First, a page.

The recent press conference by Pakistan’s Foreign Minister and the DG ISPR brought to light India’s subversive activities to destabilise the country as well as the China-Pakistan Economic Corridor (CPEC). They claimed that not only is India promoting sub-nationalism in Balochistan, Gilgit-Baltistan (G-B) and Azad Kashmir but it has also established a dedicated cell and a militia to disrupt CPEC projects and has set aside $60 million for this purpose.
India’s stance on CPEC has been no secret but it’s the first time that Pakistan has come out with the specifics. It shows intensifying covert operations against CPEC, India’s growing discomfort with the cozying Pak-China relations, and the rising geopolitical tensions in the region.
What is India’s problem with CPEC? Firstly, it’s the decades-old India-Pakistan rivalry that is in play here. But more than that it’s the consolidation of long-term Chinese interests in Pakistan that is the real source of India’s discomfort. CPEC means unhindered Chinese access to and continued presence in Gwadar, which when looked at in the light of ‘all-weather Pak-China friendship’ means that India will have to think twice before engaging Pakistan in conventional warfare. Then comes the issue of G-B. The CPEC arteries connecting Xinjiang to Gwadar crisscross through this mountainous territory that India has long claimed to be hers. The Chinese-financed CPEC strengthens Islamabad’s claim on G-B, something that has not been received well in New Delhi. China’s stake in G-B also significantly restricts India’s options to resist Pakistan’s decision to grant G-B the status of a province.
Lastly, it is hard to ignore the changing international and regional political landscape. Regional conflicts, hostility and acrimonious politics has traditionally impeded economic co-operation within South Asia, which remains one of the least integrated and co-operative regions in the world with minimal movement of goods, individuals and investments across countries. This however could have changed with the China-led Belt and Road Initiative (BRI), building on China’s strong economic and trade relationships with India, Pakistan and Bangladesh. But India, under the baggage of bitter Sino-Indian history and blinded by animosity with Pakistan, decided to stay away from BRI and hence forego this historic opportunity to create a new economic bloc in South Asia. This Indian stance was at least partially influenced by an aggressive anti-China US policy under the Trump administration and its ambition for a free and open Indo-Pacific strategy. Then the recent border skirmishes between China and India added fuel to the fire. These covert operations in Pakistan are therefore a way for India to indirectly settle its score with China, which could not be settled in the battleground of Ladakh.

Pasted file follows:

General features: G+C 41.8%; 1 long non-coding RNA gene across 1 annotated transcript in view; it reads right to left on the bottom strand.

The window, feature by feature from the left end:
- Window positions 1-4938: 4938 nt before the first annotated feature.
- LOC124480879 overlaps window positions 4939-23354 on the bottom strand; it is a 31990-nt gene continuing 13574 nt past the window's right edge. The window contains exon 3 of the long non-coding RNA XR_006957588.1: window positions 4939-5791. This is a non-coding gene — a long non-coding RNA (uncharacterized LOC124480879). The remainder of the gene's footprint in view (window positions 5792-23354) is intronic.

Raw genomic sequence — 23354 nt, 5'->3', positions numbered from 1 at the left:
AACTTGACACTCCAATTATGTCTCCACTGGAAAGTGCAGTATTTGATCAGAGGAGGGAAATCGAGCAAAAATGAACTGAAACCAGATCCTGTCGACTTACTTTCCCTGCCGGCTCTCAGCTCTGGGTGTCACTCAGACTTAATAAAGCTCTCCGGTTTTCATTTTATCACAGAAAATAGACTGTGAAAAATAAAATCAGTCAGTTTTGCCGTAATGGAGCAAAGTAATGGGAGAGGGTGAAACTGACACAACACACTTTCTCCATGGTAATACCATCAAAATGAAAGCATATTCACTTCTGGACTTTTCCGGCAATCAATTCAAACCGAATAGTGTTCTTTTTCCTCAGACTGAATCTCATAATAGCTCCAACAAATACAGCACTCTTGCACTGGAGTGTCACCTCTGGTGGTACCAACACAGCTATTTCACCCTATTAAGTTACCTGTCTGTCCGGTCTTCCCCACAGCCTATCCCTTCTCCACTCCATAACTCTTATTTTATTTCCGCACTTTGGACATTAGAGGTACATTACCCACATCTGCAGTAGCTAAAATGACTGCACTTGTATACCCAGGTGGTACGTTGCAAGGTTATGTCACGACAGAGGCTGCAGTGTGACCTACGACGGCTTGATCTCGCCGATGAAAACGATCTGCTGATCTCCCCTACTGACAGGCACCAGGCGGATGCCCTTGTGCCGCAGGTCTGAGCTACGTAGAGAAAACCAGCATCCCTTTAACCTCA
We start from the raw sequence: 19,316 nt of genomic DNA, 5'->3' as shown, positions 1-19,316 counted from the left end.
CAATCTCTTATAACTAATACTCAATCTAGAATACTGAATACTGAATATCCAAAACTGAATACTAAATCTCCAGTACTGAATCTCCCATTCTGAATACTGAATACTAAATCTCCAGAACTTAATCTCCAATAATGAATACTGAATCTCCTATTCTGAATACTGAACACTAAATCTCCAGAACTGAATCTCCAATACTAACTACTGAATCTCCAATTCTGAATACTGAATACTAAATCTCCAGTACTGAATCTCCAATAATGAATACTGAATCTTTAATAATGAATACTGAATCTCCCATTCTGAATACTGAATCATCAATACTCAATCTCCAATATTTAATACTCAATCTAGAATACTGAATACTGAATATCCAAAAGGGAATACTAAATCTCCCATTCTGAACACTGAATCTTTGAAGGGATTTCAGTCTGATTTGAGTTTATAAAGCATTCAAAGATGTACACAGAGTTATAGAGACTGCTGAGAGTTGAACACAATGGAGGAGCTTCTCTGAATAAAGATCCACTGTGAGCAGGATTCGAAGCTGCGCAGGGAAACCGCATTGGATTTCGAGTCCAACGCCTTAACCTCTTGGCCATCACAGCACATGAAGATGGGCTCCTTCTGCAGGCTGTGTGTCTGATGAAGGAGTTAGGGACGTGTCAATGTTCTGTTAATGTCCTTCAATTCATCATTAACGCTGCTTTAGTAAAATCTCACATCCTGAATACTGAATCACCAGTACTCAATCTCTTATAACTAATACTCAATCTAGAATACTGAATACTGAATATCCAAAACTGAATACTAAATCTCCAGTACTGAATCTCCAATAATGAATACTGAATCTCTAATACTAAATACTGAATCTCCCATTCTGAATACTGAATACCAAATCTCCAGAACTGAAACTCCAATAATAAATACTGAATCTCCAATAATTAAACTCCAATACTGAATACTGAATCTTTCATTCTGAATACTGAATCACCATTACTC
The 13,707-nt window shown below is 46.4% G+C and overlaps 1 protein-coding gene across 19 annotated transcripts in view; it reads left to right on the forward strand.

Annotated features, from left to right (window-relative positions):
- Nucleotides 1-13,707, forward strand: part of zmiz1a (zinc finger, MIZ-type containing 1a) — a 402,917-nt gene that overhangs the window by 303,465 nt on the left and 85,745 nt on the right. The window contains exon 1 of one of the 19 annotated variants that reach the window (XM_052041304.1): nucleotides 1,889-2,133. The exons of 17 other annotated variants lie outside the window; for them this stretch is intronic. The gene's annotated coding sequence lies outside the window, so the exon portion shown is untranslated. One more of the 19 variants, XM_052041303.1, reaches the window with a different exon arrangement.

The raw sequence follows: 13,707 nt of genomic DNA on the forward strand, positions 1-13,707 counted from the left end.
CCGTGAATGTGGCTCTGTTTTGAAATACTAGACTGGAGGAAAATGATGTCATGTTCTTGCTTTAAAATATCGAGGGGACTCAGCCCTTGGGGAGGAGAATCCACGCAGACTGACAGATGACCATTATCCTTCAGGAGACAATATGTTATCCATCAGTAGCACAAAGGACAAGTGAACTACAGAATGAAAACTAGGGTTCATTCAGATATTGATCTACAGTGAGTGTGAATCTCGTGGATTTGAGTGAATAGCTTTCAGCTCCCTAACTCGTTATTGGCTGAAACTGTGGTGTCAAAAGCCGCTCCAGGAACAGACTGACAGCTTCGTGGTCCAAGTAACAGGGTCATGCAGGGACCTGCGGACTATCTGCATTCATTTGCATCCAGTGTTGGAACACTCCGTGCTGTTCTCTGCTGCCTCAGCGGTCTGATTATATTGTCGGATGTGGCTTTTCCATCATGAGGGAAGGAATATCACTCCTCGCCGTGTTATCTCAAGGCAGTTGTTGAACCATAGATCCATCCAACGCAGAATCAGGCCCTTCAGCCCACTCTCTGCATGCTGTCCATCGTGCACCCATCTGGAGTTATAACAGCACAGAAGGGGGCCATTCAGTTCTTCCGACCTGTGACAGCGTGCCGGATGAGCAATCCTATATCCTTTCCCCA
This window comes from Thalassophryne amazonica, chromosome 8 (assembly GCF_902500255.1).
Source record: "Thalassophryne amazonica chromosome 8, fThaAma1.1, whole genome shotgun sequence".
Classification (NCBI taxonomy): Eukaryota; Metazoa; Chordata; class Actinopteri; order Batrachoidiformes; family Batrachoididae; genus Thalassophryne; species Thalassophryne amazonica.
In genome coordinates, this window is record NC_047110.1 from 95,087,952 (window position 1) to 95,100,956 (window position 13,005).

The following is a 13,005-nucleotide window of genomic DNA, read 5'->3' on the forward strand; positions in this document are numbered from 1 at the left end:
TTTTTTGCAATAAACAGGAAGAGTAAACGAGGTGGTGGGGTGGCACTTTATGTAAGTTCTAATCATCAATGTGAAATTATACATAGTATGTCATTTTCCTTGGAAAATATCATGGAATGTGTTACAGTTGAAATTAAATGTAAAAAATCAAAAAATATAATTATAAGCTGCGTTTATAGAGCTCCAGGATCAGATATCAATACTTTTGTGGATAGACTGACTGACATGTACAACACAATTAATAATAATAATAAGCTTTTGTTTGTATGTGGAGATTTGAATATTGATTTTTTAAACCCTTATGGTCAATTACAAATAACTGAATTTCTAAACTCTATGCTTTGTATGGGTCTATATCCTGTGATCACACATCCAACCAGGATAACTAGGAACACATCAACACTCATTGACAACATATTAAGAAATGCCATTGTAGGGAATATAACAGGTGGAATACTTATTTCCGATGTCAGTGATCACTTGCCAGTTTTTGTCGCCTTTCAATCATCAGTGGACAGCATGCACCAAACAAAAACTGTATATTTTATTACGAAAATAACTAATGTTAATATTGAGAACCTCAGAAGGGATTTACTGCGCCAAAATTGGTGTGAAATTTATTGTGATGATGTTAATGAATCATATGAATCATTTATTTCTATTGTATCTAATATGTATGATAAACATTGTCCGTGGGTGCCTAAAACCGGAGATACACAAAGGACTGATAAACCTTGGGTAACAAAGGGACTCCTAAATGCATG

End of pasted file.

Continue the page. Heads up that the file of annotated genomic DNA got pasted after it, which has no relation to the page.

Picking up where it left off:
How should Pakistan respond?
For starters, we need to get our house in order. The institutional apparatus for CPEC implementation remains in limbo, with the CPEC Authority Ordinance expired. Even before its expiry, it wasn’t entirely clear how the CPEC Authority worked with the ministries and provinces. Any further lapse on this front would mean more fodder for CPEC’s opponents.
Then comes the narrative-building part. International media is rife with anti-CPEC stories, floated by Indian propaganda machine, spewing venom. Our side of the story is missing from the international scene and that’s what needs to be told, backed by figures and facts.
Lastly, we must realise that the future of Balochistan is inseparable from the future of CPEC. A prosperous Balochistan would strengthen CPEC’s foundation, whereas an impoverished province with rampant unemployment would create a permanent threat. Therefore, it’s time to put in place a Balochistan strategy for CPEC, laying out a clear plan of action on how the Baloch people can reap the dividends of this multi-billion dollar investment that has the potential to change Pakistan’s destiny.
Published in The Express Tribune, November 17th, 2020.